It's the first time the entire College has been involved, historically ever, in making these kinds of decisions. And it's brought us together. As Sarah [Bishop of London] said, and Eeva [LLF coordinator], huge honesty, transparency, friendship and love. And I hope and pray that as we go from here to the General Synod next month, that the vast majority of voices will have that similar concern for each other.

As it happened, I had a meeting last night with about 50 people from all shades of opinion within the church. And we were discussing this at some length, it was a supper, and everyone was listening carefully to each other. It wasn't a single discussion, everybody was talking, and the mood was extraordinarily positive. This is a moment of joy and celebration. We have actually made decisions, and they are decisions which change our approach to LGBTQI+ people.

We also say in these papers that we are divided and that there's no point in pretending otherwise. The Church of England and the Anglican Communion are very divided. Those of you who followed the Lambeth conference in July, and August, will remember that. And that brings me to my own position on this.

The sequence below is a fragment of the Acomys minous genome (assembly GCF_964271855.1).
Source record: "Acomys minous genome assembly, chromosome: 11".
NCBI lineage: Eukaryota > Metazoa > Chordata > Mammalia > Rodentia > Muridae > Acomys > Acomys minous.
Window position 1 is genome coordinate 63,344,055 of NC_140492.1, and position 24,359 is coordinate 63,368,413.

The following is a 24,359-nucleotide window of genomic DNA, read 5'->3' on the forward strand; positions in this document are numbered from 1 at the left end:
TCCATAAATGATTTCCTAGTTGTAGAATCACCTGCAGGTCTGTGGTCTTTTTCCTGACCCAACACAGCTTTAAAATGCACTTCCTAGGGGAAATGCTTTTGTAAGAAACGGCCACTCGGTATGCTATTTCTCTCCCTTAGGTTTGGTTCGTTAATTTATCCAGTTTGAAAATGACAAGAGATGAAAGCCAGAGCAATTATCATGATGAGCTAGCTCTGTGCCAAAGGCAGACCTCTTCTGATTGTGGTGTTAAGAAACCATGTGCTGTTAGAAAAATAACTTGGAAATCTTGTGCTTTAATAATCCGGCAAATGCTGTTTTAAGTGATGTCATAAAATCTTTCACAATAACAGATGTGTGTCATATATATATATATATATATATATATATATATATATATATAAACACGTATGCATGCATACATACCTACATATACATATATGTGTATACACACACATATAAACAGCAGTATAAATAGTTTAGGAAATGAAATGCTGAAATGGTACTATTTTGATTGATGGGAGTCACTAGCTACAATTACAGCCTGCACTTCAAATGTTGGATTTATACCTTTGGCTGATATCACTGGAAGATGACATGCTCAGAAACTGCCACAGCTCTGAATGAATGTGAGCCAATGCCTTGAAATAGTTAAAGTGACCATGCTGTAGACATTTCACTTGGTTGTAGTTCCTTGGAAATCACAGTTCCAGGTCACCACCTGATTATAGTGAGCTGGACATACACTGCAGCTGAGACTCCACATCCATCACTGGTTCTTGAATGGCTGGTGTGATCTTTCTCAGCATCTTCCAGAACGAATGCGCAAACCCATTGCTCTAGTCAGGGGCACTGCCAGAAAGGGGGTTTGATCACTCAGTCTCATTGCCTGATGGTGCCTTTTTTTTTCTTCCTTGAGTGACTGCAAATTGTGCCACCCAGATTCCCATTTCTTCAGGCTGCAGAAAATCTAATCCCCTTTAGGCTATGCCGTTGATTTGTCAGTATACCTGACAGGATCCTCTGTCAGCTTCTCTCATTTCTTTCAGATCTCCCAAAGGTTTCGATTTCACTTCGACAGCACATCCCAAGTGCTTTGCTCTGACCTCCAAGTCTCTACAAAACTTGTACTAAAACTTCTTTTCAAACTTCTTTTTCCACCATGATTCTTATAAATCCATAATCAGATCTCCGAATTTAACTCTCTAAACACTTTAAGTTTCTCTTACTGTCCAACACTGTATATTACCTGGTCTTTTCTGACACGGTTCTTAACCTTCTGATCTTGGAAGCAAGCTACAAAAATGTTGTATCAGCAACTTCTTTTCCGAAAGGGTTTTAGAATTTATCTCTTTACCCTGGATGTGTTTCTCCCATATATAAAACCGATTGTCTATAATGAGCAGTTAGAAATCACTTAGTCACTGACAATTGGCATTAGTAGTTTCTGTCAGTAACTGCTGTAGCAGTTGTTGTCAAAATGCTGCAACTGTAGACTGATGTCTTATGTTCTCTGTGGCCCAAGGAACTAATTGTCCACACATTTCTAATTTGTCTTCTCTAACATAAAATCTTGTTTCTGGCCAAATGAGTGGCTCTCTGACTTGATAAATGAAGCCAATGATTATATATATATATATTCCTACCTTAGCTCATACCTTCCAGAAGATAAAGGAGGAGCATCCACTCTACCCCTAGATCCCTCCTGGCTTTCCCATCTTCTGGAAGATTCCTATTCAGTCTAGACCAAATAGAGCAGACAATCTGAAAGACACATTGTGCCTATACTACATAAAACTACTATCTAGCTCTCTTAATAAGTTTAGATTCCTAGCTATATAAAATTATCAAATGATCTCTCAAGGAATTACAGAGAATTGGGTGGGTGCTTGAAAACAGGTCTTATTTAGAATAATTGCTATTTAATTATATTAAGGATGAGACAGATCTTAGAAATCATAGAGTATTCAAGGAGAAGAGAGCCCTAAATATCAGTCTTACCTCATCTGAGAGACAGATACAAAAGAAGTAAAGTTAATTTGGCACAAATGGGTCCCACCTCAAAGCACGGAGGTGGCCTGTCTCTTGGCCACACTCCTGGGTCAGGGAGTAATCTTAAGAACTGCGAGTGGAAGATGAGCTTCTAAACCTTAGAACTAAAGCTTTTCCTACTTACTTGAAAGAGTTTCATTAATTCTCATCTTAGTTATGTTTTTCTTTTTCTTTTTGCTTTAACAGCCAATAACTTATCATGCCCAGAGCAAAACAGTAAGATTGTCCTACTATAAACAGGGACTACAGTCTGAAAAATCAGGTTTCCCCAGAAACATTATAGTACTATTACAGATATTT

The Anglican Communion is a communion, not a single church. It's 43 churches around the world in 165 countries with over 2,000 languages and cultures. We scarcely agree on anything in daily life and experience. Apart from that, God in His love and grace, came as fully human, without losing any of being God, in order to reach out to every human being, whatever their sexuality or colour or race or gender, or capacity or incapacity to reach out to them, and to draw them into the experience of God's love. That's the message of the church and to live in communities that reflect that love. And that difference.

When a communion has people who range from someone I met a few years back, whose grandfather, in the hills of Papua New Guinea, was the first man of his ethnic group ever to see a wheel, through to people who have advanced PhDs from top universities in the United States and work on Wall Street. Are we going to agree on everything? Dream on. Totally different life experiences.